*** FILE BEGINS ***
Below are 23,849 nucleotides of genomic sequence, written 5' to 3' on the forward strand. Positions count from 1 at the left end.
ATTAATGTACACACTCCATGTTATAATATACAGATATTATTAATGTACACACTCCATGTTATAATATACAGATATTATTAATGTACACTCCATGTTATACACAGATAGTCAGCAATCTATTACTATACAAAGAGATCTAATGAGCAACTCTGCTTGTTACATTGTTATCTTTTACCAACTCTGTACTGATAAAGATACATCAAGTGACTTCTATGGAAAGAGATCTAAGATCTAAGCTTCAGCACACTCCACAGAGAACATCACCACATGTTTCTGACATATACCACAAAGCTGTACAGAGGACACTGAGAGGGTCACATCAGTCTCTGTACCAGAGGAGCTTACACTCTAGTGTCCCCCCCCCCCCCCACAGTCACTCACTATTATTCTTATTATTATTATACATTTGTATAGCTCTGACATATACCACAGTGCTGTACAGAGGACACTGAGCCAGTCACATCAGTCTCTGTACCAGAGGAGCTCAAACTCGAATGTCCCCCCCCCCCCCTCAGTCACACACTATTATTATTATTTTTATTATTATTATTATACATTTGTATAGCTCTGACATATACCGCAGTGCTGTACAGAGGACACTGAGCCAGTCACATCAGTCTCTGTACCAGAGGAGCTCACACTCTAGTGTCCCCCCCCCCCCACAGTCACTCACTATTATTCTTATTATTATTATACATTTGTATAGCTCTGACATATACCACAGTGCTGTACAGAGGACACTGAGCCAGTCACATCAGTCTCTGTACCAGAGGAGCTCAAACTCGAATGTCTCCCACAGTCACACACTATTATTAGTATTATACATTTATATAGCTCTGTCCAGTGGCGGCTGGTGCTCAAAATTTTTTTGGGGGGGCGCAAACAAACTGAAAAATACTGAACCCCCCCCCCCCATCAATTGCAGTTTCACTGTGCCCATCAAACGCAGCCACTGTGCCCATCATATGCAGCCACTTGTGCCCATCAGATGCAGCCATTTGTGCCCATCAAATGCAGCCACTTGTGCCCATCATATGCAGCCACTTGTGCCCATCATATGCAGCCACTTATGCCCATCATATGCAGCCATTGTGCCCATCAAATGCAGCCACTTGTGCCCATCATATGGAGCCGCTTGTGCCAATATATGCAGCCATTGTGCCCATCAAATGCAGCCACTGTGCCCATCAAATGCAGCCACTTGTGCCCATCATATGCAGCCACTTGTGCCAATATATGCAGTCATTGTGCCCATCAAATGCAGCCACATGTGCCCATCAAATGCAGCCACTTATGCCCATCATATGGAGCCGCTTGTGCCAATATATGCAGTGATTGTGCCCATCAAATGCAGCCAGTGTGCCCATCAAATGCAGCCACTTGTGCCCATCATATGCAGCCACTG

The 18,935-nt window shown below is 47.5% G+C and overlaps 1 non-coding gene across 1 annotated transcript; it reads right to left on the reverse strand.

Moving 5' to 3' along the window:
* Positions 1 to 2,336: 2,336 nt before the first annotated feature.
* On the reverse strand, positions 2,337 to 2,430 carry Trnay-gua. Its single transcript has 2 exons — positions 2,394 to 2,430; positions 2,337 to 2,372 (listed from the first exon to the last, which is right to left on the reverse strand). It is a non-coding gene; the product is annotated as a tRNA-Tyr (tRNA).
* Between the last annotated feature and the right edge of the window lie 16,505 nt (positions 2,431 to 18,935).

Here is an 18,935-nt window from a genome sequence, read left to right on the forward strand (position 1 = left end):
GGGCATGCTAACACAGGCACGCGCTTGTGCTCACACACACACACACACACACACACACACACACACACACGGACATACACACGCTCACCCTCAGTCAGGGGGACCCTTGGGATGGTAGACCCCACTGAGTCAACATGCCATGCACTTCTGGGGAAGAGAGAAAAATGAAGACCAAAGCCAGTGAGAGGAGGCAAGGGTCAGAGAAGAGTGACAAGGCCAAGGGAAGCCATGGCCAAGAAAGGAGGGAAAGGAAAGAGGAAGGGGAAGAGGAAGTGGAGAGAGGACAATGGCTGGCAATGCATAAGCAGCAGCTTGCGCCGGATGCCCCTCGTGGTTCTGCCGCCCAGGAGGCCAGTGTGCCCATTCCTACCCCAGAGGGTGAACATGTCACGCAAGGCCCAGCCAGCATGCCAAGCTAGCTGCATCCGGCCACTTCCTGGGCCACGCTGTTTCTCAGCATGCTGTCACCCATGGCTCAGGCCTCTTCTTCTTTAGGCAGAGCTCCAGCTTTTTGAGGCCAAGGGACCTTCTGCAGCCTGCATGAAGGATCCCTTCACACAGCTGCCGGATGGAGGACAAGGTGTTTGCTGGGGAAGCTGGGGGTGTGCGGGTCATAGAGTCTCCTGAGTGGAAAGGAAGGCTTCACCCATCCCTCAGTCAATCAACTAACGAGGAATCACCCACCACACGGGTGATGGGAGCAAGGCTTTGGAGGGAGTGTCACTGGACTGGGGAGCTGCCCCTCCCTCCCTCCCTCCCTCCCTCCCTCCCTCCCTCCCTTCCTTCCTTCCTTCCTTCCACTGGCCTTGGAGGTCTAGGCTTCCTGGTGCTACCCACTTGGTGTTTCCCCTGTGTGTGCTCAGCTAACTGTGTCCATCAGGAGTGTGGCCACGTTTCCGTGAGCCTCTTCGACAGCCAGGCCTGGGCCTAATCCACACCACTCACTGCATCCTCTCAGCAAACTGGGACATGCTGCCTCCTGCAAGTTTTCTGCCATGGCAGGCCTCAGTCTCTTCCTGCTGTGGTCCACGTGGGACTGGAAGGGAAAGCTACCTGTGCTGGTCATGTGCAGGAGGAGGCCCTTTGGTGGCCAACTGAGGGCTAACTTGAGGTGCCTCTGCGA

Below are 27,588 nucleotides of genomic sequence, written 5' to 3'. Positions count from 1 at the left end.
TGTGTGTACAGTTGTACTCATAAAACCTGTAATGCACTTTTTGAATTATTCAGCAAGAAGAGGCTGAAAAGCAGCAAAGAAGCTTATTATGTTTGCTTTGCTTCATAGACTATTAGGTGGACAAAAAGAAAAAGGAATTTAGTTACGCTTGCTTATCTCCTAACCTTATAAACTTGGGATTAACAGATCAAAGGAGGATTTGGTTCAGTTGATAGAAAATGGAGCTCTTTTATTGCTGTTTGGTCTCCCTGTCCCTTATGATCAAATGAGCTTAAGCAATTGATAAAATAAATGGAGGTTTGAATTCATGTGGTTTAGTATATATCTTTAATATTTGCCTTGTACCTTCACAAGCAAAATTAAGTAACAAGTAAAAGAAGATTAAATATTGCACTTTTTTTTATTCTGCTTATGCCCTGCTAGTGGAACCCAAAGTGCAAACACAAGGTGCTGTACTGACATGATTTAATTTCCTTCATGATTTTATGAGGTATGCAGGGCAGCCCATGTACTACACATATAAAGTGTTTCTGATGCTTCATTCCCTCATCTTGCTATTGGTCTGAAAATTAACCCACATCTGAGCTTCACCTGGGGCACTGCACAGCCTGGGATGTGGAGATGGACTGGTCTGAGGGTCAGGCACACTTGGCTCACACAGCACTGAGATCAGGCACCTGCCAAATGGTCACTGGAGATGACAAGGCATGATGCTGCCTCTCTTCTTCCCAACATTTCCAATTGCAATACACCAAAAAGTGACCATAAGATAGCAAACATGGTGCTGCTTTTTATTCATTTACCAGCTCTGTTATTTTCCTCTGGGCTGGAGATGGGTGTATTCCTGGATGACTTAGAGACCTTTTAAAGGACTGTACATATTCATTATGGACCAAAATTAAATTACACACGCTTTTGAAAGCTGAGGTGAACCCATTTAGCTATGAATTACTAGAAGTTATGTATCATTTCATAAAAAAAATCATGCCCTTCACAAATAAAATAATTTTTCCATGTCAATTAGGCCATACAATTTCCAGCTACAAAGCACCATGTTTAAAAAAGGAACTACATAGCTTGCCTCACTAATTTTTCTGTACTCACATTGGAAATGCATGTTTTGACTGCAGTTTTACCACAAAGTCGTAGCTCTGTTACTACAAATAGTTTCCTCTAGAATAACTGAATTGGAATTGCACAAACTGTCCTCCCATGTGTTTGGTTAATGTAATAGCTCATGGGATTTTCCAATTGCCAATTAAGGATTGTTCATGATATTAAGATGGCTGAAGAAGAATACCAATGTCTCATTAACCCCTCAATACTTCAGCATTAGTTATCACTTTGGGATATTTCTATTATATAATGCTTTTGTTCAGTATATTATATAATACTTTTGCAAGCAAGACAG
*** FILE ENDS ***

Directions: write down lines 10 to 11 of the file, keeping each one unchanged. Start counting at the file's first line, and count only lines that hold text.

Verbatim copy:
Below are 27,588 nucleotides of genomic sequence, written 5' to 3'. Positions count from 1 at the left end.
TGTGTGTACAGTTGTACTCATAAAACCTGTAATGCACTTTTTGAATTATTCAGCAAGAAGAGGCTGAAAAGCAGCAAAGAAGCTTATTATGTTTGCTTTGCTTCATAGACTATTAGGTGGACAAAAAGAAAAAGGAATTTAGTTACGCTTGCTTATCTCCTAACCTTATAAACTTGGGATTAACAGATCAAAGGAGGATTTGGTTCAGTTGATAGAAAATGGAGCTCTTTTATTGCTGTTTGGTCTCCCTGTCCCTTATGATCAAATGAGCTTAAGCAATTGATAAAATAAATGGAGGTTTGAATTCATGTGGTTTAGTATATATCTTTAATATTTGCCTTGTACCTTCACAAGCAAAATTAAGTAACAAGTAAAAGAAGATTAAATATTGCACTTTTTTTTATTCTGCTTATGCCCTGCTAGTGGAACCCAAAGTGCAAACACAAGGTGCTGTACTGACATGATTTAATTTCCTTCATGATTTTATGAGGTATGCAGGGCAGCCCATGTACTACACATATAAAGTGTTTCTGATGCTTCATTCCCTCATCTTGCTATTGGTCTGAAAATTAACCCACATCTGAGCTTCACCTGGGGCACTGCACAGCCTGGGATGTGGAGATGGACTGGTCTGAGGGTCAGGCACACTTGGCTCACACAGCACTGAGATCAGGCACCTGCCAAATGGTCACTGGAGATGACAAGGCATGATGCTGCCTCTCTTCTTCCCAACATTTCCAATTGCAATACACCAAAAAGTGACCATAAGATAGCAAACATGGTGCTGCTTTTTATTCATTTACCAGCTCTGTTATTTTCCTCTGGGCTGGAGATGGGTGTATTCCTGGATGACTTAGAGACCTTTTAAAGGACTGTACATATTCATTATGGACCAAAATTAAATTACACACGCTTTTGAAAGCTGAGGTGAACCCATTTAGCTATGAATTACTAGAAGTTATGTATCATTTCATAAAAAAAATCATGCCCTTCACAAATAAAATAATTTTTCCATGTCAATTAGGCCATACAATTTCCAGCTACAAAGCACCATGTTTAAAAAAGGAACTACATAGCTTGCCTCACTAATTTTTCTGTACTCACATTGGAAATGCATGTTTTGACTGCAGTTTTACCACAAAGTCGTAGCTCTGTTACTACAAATAGTTTCCTCTAGAATAACTGAATTGGAATTGCACAAACTGTCCTCCCATGTGTTTGGTTAATGTAATAGCTCATGGGATTTTCCAATTGCCAATTAAGGATTGTTCATGATATTAAGATGGCTGAAGAAGAATACCAATGTCTCATTAACCCCTCAATACTTCAGCATTAGTTATCACTTTGGGATATTTCTATTATATAATGCTTTTGTTCAGTATATTATATAATACTTTTGCAAGCAAGACAG